The U.S. role in the Vietnam War is a prime example of these risks and their consequences, both moral and strategic. A U.S. commitment that began with a few dozen military officers in the 1950s to advise pro-American Vietnamese ended in the 1970s with more than 58,000 dead Americans and a communist Vietnam.
The conflict in Yemen, though much shorter, has been subject to similar influences. At the time the United States decided to support the campaign in 2015, the aim of defending Saudi borders from attacks by Houthi rebels backed by Iran and preventing the spread of Iran’s malign influence in the region arguably met the definition of a just cause. But rather than moderating the war aims of partners or making their prosecution of the conflict more humane, U.S. support has done little to prevent a brutal air campaign. And rather than deterring Iranian involvement in Yemen, Tehran’s support for the Houthis actually increased. The refueling capabilities, advanced munitions, and intelligence support the United States has provided the Saudi-led coalition have not helped tame Yemen’s violence nor have they prevented the Middle East’s poorest nation from becoming the scene of the world’s worst humanitarian crisis.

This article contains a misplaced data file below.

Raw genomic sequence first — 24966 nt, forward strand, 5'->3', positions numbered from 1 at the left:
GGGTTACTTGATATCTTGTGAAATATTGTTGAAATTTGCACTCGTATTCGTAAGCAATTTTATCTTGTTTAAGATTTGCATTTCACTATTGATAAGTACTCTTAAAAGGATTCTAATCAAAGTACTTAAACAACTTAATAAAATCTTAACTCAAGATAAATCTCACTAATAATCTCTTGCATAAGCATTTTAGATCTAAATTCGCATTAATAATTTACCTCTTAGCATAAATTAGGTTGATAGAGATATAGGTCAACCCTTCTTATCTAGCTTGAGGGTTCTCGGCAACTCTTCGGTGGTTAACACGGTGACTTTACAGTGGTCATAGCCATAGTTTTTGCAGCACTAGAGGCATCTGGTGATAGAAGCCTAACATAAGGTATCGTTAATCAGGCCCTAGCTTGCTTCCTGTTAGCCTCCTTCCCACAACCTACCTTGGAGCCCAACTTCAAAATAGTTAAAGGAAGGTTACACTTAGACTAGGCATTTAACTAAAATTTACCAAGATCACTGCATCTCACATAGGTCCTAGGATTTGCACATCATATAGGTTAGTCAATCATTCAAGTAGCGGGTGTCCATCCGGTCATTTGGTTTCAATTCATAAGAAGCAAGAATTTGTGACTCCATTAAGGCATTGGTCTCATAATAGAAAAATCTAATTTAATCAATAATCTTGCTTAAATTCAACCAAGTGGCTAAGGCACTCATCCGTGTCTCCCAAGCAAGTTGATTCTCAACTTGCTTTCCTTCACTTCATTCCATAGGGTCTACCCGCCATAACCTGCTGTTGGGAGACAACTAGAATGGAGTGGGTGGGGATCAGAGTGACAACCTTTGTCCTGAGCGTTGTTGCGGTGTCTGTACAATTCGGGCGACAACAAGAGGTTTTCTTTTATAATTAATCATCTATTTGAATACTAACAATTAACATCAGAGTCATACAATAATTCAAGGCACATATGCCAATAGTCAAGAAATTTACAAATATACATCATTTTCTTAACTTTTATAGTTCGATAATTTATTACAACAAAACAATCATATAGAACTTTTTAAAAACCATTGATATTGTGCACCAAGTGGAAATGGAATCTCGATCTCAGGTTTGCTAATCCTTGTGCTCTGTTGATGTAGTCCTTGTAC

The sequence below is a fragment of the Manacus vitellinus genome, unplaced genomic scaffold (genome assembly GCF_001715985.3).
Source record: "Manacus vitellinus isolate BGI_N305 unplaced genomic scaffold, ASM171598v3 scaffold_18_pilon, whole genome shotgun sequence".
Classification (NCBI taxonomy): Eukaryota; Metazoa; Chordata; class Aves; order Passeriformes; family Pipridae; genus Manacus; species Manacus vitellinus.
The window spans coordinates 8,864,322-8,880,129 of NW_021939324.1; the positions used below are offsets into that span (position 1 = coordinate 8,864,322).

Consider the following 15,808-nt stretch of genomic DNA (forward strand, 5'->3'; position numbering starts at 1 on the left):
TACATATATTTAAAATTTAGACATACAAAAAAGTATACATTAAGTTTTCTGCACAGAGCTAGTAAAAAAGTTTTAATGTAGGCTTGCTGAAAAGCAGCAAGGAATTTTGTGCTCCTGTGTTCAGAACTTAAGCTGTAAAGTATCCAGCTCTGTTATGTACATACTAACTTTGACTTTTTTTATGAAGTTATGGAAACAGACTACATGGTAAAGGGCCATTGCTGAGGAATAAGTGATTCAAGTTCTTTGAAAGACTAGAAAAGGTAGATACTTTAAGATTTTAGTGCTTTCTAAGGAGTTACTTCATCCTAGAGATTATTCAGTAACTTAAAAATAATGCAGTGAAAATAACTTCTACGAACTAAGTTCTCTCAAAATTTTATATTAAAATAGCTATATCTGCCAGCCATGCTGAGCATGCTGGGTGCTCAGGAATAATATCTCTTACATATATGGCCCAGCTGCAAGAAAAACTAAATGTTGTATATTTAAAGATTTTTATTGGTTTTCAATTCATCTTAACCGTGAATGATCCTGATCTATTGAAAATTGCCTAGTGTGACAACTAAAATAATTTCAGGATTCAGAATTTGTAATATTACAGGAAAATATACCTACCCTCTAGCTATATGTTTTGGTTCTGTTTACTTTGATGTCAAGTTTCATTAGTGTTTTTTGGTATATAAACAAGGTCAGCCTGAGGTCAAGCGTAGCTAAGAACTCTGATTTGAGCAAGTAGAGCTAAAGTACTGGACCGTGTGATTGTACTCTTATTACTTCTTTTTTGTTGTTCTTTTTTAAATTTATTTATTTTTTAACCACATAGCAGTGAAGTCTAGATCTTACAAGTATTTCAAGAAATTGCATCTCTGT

In the final weeks of his administration in 2016, Obama limited military support for the Saudi-led coalition due to its failure to heed repeated admonitions from the U.S. government about the targeting of civilians, including attacks on weddings, funerals, and schools. Soon after President Donald Trump’s inauguration, U.S. support was restored. Trump characterized the move as part of a larger strengthening of ties with Saudi Arabia that would have economic as well as national security benefits to the United States.
Two years since Trump’s decision, prospects for a settlement are dim. Parts of Yemen risk becoming the kind of incubators for extremism and terrorism that the United States has spent so much money and given so many lives attempting to contain or transform since the 9/11 attacks. Yemen’s dangers also risk spilling over its borders through the spread of weapons, what military scholars call “diffusion.” As CNN reported last month, U.S. hardware, including Mine-Resistant Ambush Protected Vehicles, has found its way into the hands of hardened jihadis and terrorist organizations.
This should hardly come as a surprise. In proxy conflicts the world over, a similar dynamic has emerged. Stinger missiles the United States provided to mujahideen in Afghanistan fighting the Soviets were pivotal to their success over the Red Army. They were also a boon to terrorist groups and criminal gangs from Iran to Bosnia to Palestine. In fact, only a small portion of the Stingers the United States supplied to proxies in Afghanistan were ever recovered.